Wednesday, October 10, 2012
Monarch Profile: Grand Duke Ferdinand I of Tuscany
Grand Duke Ferdinand I brought about something of a revival in Tuscany. He and Grand Duchess Christina had five children over the years; two boys and three girls, and he worked to detach Tuscany from the influence of Spain and the empire. This made him very popular as the public had previously been taxed heavily to pay for contributions to the empire and their own laws had often been superseded by foreign statutes. Grand Duke Ferdinand reestablished the traditional justice system, took a great interest in the well being of his people and enacted many changes that boosted economic development. He established freedom of religion in Tuscany which caused many Jews and Protestants to flock to Livorno in particular and their industry was also a boost to the economy. Harbor improvements helped promote trade, irrigation projects improved agriculture and Florence became a center of banking with branches all across Europe. He took a similarly broad-minded approach to foreign policy but, in that area, was less successful.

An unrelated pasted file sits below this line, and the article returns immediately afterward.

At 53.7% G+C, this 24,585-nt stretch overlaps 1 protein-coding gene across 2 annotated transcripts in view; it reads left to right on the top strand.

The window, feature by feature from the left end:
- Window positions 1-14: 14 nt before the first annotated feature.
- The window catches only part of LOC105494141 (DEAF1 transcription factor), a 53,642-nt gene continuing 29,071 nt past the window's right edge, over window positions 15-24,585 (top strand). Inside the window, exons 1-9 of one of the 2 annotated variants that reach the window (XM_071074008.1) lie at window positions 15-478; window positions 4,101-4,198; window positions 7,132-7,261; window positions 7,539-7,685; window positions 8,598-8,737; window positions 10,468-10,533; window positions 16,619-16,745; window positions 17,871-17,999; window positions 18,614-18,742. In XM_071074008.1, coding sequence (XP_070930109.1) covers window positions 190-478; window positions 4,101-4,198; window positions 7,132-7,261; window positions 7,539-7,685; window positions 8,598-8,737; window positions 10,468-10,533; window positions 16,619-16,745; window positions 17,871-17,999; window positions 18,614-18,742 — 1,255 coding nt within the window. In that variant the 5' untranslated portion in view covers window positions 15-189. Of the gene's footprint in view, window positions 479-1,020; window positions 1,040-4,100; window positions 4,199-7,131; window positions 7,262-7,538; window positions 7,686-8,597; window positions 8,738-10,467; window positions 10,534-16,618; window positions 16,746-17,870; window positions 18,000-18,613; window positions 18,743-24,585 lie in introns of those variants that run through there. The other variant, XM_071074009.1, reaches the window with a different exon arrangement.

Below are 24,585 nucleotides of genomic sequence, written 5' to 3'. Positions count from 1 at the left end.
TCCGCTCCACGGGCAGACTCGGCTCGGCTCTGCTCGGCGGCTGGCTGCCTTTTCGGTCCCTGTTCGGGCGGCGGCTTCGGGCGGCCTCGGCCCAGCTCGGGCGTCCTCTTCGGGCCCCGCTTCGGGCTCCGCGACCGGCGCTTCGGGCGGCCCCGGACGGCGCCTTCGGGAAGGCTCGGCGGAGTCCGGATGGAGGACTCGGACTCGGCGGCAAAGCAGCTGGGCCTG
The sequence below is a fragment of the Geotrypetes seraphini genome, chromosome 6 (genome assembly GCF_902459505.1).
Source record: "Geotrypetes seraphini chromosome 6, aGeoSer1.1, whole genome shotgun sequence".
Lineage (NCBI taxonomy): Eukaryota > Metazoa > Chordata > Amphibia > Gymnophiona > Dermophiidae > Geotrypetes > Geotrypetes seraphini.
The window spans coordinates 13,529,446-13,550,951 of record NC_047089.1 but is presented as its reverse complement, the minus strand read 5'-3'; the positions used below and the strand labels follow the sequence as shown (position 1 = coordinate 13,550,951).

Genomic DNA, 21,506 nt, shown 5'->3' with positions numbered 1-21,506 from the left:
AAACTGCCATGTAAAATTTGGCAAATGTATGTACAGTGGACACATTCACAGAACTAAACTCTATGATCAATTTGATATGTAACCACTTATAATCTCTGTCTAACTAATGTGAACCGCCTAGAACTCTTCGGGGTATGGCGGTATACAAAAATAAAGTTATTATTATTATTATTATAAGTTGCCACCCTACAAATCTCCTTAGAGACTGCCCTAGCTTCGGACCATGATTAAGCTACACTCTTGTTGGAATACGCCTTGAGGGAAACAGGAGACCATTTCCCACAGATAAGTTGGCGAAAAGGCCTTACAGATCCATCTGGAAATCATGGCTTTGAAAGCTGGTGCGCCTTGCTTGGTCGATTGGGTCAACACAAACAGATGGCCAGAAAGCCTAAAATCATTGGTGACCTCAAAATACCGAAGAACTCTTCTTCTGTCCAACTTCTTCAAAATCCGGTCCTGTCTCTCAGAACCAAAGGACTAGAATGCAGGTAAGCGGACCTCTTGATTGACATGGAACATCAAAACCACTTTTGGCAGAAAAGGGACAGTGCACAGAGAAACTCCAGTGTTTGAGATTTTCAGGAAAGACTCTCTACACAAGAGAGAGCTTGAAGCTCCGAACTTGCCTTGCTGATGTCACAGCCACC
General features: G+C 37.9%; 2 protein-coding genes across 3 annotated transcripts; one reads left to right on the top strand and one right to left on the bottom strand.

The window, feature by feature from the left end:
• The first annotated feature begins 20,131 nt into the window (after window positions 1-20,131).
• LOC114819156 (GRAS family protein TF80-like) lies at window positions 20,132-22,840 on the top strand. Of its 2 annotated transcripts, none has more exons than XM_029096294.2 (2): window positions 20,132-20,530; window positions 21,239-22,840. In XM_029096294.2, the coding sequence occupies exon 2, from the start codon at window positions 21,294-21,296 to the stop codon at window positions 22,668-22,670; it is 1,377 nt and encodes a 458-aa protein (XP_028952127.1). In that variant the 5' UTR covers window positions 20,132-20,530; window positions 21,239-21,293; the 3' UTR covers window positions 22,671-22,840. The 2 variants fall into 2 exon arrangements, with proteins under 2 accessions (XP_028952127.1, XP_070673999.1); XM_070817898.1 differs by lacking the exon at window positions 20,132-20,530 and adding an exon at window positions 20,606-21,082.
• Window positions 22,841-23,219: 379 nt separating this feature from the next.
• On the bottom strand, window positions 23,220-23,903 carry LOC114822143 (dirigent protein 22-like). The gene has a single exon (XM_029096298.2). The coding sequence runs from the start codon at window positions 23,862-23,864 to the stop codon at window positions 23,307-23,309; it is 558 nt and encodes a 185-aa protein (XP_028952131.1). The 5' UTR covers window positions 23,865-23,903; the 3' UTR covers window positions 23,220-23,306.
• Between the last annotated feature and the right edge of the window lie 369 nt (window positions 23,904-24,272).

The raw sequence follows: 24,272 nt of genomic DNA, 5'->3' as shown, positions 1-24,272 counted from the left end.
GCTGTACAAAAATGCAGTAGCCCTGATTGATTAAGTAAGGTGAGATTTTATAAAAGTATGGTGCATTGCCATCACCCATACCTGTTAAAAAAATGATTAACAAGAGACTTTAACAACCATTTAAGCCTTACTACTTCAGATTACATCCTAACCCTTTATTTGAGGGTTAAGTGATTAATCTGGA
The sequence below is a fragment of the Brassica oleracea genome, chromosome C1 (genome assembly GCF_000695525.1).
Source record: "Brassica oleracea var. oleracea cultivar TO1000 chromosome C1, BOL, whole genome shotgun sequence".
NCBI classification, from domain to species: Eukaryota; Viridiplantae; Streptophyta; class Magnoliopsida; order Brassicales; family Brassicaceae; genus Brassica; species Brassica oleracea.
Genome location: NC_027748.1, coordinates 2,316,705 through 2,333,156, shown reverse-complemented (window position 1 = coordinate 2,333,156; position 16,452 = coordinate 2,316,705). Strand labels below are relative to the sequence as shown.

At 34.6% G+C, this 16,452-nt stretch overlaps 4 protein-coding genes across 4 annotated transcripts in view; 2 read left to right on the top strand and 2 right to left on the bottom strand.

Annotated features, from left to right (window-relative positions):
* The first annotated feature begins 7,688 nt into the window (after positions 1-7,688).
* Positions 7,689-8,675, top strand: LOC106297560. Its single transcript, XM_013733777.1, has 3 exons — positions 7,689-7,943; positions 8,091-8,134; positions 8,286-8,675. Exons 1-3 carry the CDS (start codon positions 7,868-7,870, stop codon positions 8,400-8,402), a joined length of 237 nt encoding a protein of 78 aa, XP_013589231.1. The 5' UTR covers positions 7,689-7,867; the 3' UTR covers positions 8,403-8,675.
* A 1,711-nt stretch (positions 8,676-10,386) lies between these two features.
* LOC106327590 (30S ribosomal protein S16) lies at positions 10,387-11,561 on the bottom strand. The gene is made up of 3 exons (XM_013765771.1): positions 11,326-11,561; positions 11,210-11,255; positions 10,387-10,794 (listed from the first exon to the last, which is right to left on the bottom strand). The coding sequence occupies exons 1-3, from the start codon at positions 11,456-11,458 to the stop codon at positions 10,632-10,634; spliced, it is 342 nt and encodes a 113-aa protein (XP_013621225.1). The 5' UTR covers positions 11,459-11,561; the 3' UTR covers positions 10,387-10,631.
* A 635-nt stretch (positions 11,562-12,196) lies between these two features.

Unlike some, Grand Duke Ferdinand was not willing to ally with non-Catholic powers against those of his own faith. Despite his unwillingness to be ruled by Spain or the empire he still supported the Spanish in their war in Algeria, led by King Felipe III, against the Moors and he supported Hapsburg Emperor in his ongoing conflict with the Turks in eastern Europe. In fact, the war galleys of Tuscany won several crucial victories against the Muslim Barbary Pirates operating out of North Africa during his reign, though this commitment to the defense of Christendom did not come without cost and necessitated the raising of taxes, something the Grand Duke had not wanted to do. Nevertheless, he was always a man of vision who favored big ideas, ingenuity and entrepreneurship. His first thought was to follow up the victory of his fleet with the establishment of a domain for Tuscany in North Africa, however, this did not work out. Still, he remained eager to embrace other possibilities. Toward the end of his reign he commissioned the one and only official effort by an Italian state to colonize the Americas. In 1608 Grand Duke Ferdinand commissioned the English Captain Robert Thornton to lead an expedition to the coast of South America, around northern Brazil.